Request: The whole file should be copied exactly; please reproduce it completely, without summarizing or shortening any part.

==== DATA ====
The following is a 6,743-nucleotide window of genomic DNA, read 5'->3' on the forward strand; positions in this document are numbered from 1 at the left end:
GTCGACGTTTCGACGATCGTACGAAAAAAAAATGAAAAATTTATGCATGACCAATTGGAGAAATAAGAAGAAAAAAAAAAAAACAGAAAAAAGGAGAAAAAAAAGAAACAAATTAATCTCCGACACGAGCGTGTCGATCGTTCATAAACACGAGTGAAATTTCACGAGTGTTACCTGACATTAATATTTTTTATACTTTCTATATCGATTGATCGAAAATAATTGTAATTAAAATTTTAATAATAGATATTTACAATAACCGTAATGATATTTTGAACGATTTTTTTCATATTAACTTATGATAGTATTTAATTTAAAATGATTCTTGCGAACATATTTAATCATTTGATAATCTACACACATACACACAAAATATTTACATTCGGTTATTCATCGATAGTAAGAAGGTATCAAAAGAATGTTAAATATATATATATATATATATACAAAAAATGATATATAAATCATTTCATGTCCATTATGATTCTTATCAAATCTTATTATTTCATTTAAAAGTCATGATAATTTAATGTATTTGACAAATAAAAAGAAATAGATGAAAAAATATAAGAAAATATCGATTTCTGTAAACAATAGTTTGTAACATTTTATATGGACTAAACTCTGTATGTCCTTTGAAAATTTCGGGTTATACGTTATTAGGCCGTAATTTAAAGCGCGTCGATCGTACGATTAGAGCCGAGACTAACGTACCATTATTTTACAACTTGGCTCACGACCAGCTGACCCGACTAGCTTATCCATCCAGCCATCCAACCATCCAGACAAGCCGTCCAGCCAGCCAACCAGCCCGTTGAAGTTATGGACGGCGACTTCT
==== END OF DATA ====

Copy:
The following is a 6,743-nucleotide window of genomic DNA, read 5'->3' on the forward strand; positions in this document are numbered from 1 at the left end:
GTCGACGTTTCGACGATCGTACGAAAAAAAAATGAAAAATTTATGCATGACCAATTGGAGAAATAAGAAGAAAAAAAAAAAAACAGAAAAAAGGAGAAAAAAAAGAAACAAATTAATCTCCGACACGAGCGTGTCGATCGTTCATAAACACGAGTGAAATTTCACGAGTGTTACCTGACATTAATATTTTTTATACTTTCTATATCGATTGATCGAAAATAATTGTAATTAAAATTTTAATAATAGATATTTACAATAACCGTAATGATATTTTGAACGATTTTTTTCATATTAACTTATGATAGTATTTAATTTAAAATGATTCTTGCGAACATATTTAATCATTTGATAATCTACACACATACACACAAAATATTTACATTCGGTTATTCATCGATAGTAAGAAGGTATCAAAAGAATGTTAAATATATATATATATATATATACAAAAAATGATATATAAATCATTTCATGTCCATTATGATTCTTATCAAATCTTATTATTTCATTTAAAAGTCATGATAATTTAATGTATTTGACAAATAAAAAGAAATAGATGAAAAAATATAAGAAAATATCGATTTCTGTAAACAATAGTTTGTAACATTTTATATGGACTAAACTCTGTATGTCCTTTGAAAATTTCGGGTTATACGTTATTAGGCCGTAATTTAAAGCGCGTCGATCGTACGATTAGAGCCGAGACTAACGTACCATTATTTTACAACTTGGCTCACGACCAGCTGACCCGACTAGCTTATCCATCCAGCCATCCAACCATCCAGACAAGCCGTCCAGCCAGCCAACCAGCCCGTTGAAGTTATGGACGGCGACTTCT